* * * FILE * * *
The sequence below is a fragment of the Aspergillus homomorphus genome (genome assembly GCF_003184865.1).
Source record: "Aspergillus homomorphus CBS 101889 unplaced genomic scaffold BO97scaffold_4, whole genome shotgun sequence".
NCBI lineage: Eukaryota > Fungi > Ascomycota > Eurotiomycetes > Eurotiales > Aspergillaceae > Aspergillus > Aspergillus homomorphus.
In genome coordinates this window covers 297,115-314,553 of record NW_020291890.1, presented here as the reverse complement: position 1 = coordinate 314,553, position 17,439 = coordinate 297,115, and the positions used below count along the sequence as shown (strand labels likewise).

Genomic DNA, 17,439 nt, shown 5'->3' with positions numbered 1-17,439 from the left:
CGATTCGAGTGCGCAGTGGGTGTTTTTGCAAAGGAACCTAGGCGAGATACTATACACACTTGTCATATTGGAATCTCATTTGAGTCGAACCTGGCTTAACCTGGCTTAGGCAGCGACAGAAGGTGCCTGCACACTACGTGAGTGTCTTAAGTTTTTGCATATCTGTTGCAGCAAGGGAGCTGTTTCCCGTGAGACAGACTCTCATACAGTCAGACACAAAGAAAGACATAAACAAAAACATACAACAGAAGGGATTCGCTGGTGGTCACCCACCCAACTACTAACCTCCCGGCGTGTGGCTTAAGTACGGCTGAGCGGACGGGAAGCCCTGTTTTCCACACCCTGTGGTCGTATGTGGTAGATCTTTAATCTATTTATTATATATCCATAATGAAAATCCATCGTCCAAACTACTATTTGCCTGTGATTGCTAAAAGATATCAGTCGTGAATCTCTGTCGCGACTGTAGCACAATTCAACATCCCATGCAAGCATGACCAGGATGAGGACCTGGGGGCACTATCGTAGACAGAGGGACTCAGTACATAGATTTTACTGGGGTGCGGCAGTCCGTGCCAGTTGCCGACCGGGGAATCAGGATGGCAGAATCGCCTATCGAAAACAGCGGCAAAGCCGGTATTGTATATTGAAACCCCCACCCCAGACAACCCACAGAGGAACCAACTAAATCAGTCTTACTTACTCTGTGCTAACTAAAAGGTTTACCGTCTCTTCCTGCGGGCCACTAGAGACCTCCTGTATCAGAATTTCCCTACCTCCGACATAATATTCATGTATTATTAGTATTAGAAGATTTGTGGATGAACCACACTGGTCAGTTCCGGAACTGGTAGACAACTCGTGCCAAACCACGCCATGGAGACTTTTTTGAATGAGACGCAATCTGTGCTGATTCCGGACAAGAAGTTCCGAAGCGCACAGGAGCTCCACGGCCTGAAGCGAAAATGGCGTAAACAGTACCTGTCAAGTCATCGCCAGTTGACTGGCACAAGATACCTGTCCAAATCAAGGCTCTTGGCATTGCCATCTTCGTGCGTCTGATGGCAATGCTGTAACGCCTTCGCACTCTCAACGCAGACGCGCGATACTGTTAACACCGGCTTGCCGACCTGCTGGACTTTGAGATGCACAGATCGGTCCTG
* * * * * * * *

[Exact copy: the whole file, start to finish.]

The sequence below is a fragment of the Aspergillus homomorphus genome (genome assembly GCF_003184865.1).
Source record: "Aspergillus homomorphus CBS 101889 unplaced genomic scaffold BO97scaffold_4, whole genome shotgun sequence".
NCBI lineage: Eukaryota > Fungi > Ascomycota > Eurotiomycetes > Eurotiales > Aspergillaceae > Aspergillus > Aspergillus homomorphus.
In genome coordinates this window covers 297,115-314,553 of record NW_020291890.1, presented here as the reverse complement: position 1 = coordinate 314,553, position 17,439 = coordinate 297,115, and the positions used below count along the sequence as shown (strand labels likewise).

Genomic DNA, 17,439 nt, shown 5'->3' with positions numbered 1-17,439 from the left:
CGATTCGAGTGCGCAGTGGGTGTTTTTGCAAAGGAACCTAGGCGAGATACTATACACACTTGTCATATTGGAATCTCATTTGAGTCGAACCTGGCTTAACCTGGCTTAGGCAGCGACAGAAGGTGCCTGCACACTACGTGAGTGTCTTAAGTTTTTGCATATCTGTTGCAGCAAGGGAGCTGTTTCCCGTGAGACAGACTCTCATACAGTCAGACACAAAGAAAGACATAAACAAAAACATACAACAGAAGGGATTCGCTGGTGGTCACCCACCCAACTACTAACCTCCCGGCGTGTGGCTTAAGTACGGCTGAGCGGACGGGAAGCCCTGTTTTCCACACCCTGTGGTCGTATGTGGTAGATCTTTAATCTATTTATTATATATCCATAATGAAAATCCATCGTCCAAACTACTATTTGCCTGTGATTGCTAAAAGATATCAGTCGTGAATCTCTGTCGCGACTGTAGCACAATTCAACATCCCATGCAAGCATGACCAGGATGAGGACCTGGGGGCACTATCGTAGACAGAGGGACTCAGTACATAGATTTTACTGGGGTGCGGCAGTCCGTGCCAGTTGCCGACCGGGGAATCAGGATGGCAGAATCGCCTATCGAAAACAGCGGCAAAGCCGGTATTGTATATTGAAACCCCCACCCCAGACAACCCACAGAGGAACCAACTAAATCAGTCTTACTTACTCTGTGCTAACTAAAAGGTTTACCGTCTCTTCCTGCGGGCCACTAGAGACCTCCTGTATCAGAATTTCCCTACCTCCGACATAATATTCATGTATTATTAGTATTAGAAGATTTGTGGATGAACCACACTGGTCAGTTCCGGAACTGGTAGACAACTCGTGCCAAACCACGCCATGGAGACTTTTTTGAATGAGACGCAATCTGTGCTGATTCCGGACAAGAAGTTCCGAAGCGCACAGGAGCTCCACGGCCTGAAGCGAAAATGGCGTAAACAGTACCTGTCAAGTCATCGCCAGTTGACTGGCACAAGATACCTGTCCAAATCAAGGCTCTTGGCATTGCCATCTTCGTGCGTCTGATGGCAATGCTGTAACGCCTTCGCACTCTCAACGCAGACGCGCGATACTGTTAACACCGGCTTGCCGACCTGCTGGACTTTGAGATGCACAGATCGGTCCTG